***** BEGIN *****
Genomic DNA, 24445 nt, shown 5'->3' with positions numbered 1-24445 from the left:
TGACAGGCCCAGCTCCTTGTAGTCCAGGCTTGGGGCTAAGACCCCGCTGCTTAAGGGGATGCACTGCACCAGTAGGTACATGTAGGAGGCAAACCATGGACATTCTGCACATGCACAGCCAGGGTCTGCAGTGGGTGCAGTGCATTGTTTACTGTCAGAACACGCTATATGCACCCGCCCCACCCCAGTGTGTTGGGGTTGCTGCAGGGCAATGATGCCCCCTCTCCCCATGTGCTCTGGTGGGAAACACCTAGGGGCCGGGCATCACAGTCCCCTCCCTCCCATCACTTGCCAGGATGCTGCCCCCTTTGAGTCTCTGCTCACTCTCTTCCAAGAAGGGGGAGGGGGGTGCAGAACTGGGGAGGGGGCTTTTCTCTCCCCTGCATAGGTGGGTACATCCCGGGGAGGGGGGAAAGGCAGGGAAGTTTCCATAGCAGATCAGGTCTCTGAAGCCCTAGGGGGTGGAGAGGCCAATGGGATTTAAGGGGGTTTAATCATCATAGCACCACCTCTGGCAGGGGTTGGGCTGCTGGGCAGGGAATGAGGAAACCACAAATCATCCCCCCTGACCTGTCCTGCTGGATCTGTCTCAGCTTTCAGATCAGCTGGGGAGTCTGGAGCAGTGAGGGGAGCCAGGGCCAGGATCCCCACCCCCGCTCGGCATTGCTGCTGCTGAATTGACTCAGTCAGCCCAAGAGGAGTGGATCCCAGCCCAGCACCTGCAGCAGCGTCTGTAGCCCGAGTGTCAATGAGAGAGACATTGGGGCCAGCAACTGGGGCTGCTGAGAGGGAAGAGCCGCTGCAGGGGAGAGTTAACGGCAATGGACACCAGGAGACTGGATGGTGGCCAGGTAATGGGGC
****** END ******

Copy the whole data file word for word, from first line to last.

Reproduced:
Genomic DNA, 24445 nt, shown 5'->3' with positions numbered 1-24445 from the left:
TGACAGGCCCAGCTCCTTGTAGTCCAGGCTTGGGGCTAAGACCCCGCTGCTTAAGGGGATGCACTGCACCAGTAGGTACATGTAGGAGGCAAACCATGGACATTCTGCACATGCACAGCCAGGGTCTGCAGTGGGTGCAGTGCATTGTTTACTGTCAGAACACGCTATATGCACCCGCCCCACCCCAGTGTGTTGGGGTTGCTGCAGGGCAATGATGCCCCCTCTCCCCATGTGCTCTGGTGGGAAACACCTAGGGGCCGGGCATCACAGTCCCCTCCCTCCCATCACTTGCCAGGATGCTGCCCCCTTTGAGTCTCTGCTCACTCTCTTCCAAGAAGGGGGAGGGGGGTGCAGAACTGGGGAGGGGGCTTTTCTCTCCCCTGCATAGGTGGGTACATCCCGGGGAGGGGGGAAAGGCAGGGAAGTTTCCATAGCAGATCAGGTCTCTGAAGCCCTAGGGGGTGGAGAGGCCAATGGGATTTAAGGGGGTTTAATCATCATAGCACCACCTCTGGCAGGGGTTGGGCTGCTGGGCAGGGAATGAGGAAACCACAAATCATCCCCCCTGACCTGTCCTGCTGGATCTGTCTCAGCTTTCAGATCAGCTGGGGAGTCTGGAGCAGTGAGGGGAGCCAGGGCCAGGATCCCCACCCCCGCTCGGCATTGCTGCTGCTGAATTGACTCAGTCAGCCCAAGAGGAGTGGATCCCAGCCCAGCACCTGCAGCAGCGTCTGTAGCCCGAGTGTCAATGAGAGAGACATTGGGGCCAGCAACTGGGGCTGCTGAGAGGGAAGAGCCGCTGCAGGGGAGAGTTAACGGCAATGGACACCAGGAGACTGGATGGTGGCCAGGTAATGGGGC